Data modeling: What does a recipe need to include?


Here are some thoughts I’ve been chewing on about what a recipe needs to include in order to be worthy of the name. @rbaynes, @spaghet, and @webbhm, this is part of the ongoing discussion about data modeling in relation to designing a cheaper and simpler food computer (aka MVP food computer).

What is the nature and role of a recipe?

In cooking, the essential nature of a recipe is that it helps the person following it to reproduce a particular dish. If someone prepares food that you like, and you ask them for the recipe, the idea is that, by following the recipe well, you can re-create some aspect of your enjoyment from the original meal–that’s the point of it. A challenge with cooking is that reproducibility of results relies a lot on the training, experience, and judgement of the cook. In cooking–similar to the difference between a jazz performance and classical symphony–exact reproducibility may not be a priority at all compared to achieving other desirable traits.

Without going off on too much of a philosophical tangent, I’ll just make the claim that it’s often not possible to describe the truly important aspects of a thing using words–people much wiser than me say as much. My point is that you quickly run into challenges of diminishing returns if you chase after too much fidelity in a specification. Great cooks don’t necessarily use recipes, and even the best recipe might give poor results in a badly equipped kitchen or in the hands of an unskilled cook.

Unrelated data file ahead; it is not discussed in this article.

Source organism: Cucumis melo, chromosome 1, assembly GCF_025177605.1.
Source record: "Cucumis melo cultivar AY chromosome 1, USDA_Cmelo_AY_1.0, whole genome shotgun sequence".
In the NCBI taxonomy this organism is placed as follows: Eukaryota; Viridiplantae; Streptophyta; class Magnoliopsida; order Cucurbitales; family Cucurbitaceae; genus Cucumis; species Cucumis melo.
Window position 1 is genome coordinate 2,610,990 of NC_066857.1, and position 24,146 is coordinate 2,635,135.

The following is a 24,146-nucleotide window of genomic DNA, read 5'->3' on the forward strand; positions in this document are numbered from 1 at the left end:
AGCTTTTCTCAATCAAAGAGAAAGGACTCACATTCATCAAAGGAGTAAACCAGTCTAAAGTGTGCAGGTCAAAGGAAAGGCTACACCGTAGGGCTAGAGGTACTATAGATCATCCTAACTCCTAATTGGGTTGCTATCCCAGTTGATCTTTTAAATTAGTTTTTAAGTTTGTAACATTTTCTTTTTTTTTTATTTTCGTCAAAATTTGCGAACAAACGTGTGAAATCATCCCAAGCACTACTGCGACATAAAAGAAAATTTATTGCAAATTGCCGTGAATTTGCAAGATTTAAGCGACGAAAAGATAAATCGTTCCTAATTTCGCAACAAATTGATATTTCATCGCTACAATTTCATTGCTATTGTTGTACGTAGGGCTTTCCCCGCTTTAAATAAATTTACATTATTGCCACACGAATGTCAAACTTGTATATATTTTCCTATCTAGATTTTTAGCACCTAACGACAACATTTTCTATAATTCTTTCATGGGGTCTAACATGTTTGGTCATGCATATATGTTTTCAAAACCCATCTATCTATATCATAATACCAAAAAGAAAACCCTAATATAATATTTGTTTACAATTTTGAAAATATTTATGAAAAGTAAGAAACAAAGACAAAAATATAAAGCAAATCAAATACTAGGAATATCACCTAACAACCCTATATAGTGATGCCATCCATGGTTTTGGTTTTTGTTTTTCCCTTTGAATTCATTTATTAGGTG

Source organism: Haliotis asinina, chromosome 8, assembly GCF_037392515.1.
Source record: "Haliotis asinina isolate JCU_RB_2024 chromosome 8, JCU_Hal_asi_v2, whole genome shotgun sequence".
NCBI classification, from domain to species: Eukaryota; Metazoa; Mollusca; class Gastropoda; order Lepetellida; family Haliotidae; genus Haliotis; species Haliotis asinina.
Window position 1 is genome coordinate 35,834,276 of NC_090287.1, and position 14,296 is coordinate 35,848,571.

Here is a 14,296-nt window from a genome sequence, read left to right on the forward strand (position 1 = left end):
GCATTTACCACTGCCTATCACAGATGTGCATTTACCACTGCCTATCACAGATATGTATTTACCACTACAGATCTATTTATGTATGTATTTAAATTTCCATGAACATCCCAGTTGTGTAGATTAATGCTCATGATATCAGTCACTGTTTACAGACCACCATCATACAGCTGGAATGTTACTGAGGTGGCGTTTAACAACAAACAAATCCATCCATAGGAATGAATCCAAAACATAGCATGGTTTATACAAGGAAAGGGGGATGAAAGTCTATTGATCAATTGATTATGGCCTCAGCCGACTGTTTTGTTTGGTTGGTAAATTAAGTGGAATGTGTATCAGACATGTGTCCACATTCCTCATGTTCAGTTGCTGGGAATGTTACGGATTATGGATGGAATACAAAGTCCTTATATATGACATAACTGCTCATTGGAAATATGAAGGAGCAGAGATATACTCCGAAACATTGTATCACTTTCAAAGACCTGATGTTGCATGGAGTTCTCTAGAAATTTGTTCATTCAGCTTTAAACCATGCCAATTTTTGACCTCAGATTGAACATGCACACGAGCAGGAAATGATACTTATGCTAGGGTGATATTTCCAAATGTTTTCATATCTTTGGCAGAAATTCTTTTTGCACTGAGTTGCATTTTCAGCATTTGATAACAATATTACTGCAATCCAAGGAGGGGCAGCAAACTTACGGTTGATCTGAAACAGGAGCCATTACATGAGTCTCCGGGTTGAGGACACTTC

In practical terms, that means that a key part of writing a good recipe is making good assumptions about the baseline skills, capabilities, and desires of the intended audience who might follow it. Deciding on the content and level of of detail for a recipe is a Goldilocks problem.

What does that imply for food computers?

  1. The mechanisms we build for working with food computer recipes need to allow for differing goals. History shows that it’s a hard problem for people who build software systems to anticipate what people who use them will want to do. Systems where designers make too many hard-coded policy assumptions tend to become obsolete quickly. In The Art of UNIX Programming, Eric S. Raymond talks about the benefits of separating mechanism and policy–we could learn from that.

    For example, suppose a recipe includes the policy of maintaining temperature at 24C plus or minus 3C. That could be expressed using the mechanism of a plaintext policy file, it could be interpreted using the mechanism of a policy file parser, and it could be applied using the mechanism of a temperature controller.

    Maybe your food computer implements temperature control with a PID loop and an air conditioner while my food computer just uses a fan with a thermostat. But, as long both of our food computers provide the mechanisms of a recipe parser and an acceptably good temperature controller, the implementation details don’t matter–we can both follow the recipe.

  2. Assuming that the essential distinguishing feature of a food computer is that it facilitates repeatable phenotype expression in plants, a food computer recipe should be capable of articulating policies that lead to repeatable expression. That’s a hard problem, and the smaller you set the margin of error for repeatability, the harder it gets.